A laboratory study of effect of agricultural land packers on soil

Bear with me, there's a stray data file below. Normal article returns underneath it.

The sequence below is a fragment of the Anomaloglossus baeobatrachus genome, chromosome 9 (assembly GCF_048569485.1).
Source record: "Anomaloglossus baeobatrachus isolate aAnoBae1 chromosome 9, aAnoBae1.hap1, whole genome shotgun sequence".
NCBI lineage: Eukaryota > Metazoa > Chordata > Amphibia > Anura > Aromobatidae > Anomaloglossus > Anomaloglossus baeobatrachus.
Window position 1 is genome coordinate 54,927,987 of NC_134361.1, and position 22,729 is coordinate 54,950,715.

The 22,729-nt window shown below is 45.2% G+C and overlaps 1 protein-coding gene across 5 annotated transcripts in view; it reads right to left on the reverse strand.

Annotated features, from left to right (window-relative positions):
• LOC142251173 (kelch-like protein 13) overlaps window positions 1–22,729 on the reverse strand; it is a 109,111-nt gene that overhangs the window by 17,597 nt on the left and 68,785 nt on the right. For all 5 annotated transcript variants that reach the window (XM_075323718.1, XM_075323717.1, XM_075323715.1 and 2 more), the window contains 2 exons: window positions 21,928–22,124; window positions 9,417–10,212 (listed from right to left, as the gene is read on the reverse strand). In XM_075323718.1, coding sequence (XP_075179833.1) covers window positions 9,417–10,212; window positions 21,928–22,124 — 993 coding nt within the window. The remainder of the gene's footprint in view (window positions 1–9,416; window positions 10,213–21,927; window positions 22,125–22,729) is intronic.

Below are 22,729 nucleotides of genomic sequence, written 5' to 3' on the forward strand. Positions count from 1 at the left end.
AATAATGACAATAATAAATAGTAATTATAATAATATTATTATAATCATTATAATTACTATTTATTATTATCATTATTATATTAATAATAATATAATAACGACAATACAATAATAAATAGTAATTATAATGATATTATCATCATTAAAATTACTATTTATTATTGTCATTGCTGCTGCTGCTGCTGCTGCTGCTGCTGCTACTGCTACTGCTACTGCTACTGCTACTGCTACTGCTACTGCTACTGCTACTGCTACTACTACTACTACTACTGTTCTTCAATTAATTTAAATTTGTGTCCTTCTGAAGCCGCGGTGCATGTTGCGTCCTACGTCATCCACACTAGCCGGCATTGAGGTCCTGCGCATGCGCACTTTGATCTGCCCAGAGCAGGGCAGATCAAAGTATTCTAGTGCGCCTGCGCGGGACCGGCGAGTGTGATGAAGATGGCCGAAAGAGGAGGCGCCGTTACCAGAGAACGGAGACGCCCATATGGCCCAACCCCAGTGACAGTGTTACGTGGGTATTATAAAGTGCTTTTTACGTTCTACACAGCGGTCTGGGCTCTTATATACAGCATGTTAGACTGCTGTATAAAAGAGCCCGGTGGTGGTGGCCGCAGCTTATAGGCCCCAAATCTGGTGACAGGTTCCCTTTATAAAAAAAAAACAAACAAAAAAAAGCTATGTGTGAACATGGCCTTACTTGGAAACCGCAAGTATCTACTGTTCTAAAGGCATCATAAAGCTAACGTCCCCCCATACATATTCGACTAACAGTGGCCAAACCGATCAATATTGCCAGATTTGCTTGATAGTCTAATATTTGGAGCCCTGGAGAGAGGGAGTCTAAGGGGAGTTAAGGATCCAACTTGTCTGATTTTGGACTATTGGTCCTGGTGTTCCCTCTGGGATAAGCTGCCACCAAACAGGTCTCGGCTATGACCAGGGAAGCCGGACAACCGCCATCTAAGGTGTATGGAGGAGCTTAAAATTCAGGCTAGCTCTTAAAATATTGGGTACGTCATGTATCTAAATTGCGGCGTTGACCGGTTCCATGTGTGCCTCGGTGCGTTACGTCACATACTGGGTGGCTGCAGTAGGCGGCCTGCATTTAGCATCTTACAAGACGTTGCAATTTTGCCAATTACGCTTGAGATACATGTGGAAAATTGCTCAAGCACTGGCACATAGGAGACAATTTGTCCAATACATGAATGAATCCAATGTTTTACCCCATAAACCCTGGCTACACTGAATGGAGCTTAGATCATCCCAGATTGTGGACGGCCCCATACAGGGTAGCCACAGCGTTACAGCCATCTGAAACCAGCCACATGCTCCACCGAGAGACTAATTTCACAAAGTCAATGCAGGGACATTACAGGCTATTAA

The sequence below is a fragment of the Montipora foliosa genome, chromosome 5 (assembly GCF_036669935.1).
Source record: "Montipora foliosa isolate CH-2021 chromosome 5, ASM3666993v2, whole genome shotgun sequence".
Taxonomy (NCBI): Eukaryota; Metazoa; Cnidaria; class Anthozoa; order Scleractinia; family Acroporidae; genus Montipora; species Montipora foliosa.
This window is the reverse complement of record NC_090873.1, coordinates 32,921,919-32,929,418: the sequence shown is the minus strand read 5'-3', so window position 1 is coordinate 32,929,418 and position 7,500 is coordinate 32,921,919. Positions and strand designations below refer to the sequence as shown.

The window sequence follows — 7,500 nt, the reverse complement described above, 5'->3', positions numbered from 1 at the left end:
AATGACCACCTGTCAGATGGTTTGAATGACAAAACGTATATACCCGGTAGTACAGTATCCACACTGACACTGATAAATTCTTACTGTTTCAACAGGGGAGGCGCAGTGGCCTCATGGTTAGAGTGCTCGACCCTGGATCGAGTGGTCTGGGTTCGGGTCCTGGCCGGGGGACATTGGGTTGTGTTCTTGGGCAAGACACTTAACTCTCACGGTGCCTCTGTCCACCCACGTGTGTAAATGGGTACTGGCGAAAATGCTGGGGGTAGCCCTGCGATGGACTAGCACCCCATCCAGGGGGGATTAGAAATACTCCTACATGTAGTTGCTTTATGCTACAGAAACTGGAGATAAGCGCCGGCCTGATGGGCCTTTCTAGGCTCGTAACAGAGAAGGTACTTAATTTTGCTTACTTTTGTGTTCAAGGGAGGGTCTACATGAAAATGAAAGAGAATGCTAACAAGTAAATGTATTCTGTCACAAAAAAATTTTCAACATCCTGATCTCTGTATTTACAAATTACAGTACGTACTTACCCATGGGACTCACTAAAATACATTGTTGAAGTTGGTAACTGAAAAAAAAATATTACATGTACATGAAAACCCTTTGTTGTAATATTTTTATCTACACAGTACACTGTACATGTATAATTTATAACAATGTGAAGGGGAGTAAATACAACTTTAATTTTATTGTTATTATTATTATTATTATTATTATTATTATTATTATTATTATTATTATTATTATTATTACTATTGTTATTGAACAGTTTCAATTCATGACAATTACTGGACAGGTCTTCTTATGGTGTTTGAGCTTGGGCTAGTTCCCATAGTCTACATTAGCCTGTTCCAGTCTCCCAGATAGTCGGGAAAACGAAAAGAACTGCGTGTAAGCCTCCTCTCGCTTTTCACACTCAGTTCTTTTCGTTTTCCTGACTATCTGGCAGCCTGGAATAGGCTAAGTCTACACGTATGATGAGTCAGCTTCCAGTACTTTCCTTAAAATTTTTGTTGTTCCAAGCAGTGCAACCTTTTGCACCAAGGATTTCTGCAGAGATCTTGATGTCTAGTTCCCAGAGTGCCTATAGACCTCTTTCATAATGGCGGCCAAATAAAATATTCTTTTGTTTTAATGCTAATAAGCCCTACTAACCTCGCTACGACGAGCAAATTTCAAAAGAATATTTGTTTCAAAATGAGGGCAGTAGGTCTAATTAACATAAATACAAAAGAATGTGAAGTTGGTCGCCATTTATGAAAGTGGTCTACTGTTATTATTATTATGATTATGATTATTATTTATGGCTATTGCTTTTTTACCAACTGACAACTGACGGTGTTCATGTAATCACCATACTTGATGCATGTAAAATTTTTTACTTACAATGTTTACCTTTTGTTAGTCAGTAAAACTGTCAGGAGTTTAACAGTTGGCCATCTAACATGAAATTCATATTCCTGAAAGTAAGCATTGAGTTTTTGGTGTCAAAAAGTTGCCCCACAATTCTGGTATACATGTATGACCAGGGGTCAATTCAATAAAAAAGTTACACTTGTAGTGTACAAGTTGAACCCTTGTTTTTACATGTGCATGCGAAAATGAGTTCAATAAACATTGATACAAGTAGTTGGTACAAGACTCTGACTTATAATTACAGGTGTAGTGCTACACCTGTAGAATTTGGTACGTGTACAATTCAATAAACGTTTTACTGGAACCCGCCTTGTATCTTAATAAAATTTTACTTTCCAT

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Agricultural land packers are generally used following the seeding operation. It has been found that fields which have been packed usually give higher yields than those which have not been packed, although the reasons for this result are not understood. A laboratory study was undertaken to determine the effect of packing and the effect to determine the effect of packing and the effect of packer weight on soil density and moisture loss. A soil bin system was designed and constructed for the proposed study. The bulk density of the soil in the box was measured with a gamma ray density system. A 12-inch cultivator shovel was used to till the soil before packing. Two agricultural land packers, a crowfoot and a coil type were used to pack the soil. Four different weights of packers ranging from 60 pounds to 160 pounds per foot of width were used for both packers at three depths of cultivation and at two moisture levels. Based upon the theoretical analysis of gamma transmission, a linear relationship was found between the count rate and the moisture content, and between the count rate and the dry bulk density. These relationships were used in determining the undisturbed bulk density of soil. It was found that the packed density of the soil was essentially the same for all packer weights used. No differences in packed density were detected with changes in depth of cultivation, moisture level, or the type of packer. The packed density increased with depth. Based upon these results an equation of packing was developed which related packed density to Depth.Experimental results were then checked against the theoretical calculations based upon a pressure-sinkage equation. Laboratory compaction tests and consolidation tests were carried out with a Proctor density apparatus and a consolidation apparatus respectively. The results from the compaction tests were compared with the experimental values. The Bossinesq equation was used to draw iso-pressure curves. Densities were calculated by graphical integration of iso-pressure curves using the density-pressure relationship obtained from the consolidation tests. A comparison was made between the densities obtained graphically and experimentally. The trend of calculated values was similar to that of the experimental values to a depth of four inches. A comparison of the moisture loss from a sample of soil which was cultivated only to that from a sample which was cultivated and packed showed no difference during a period of seven days.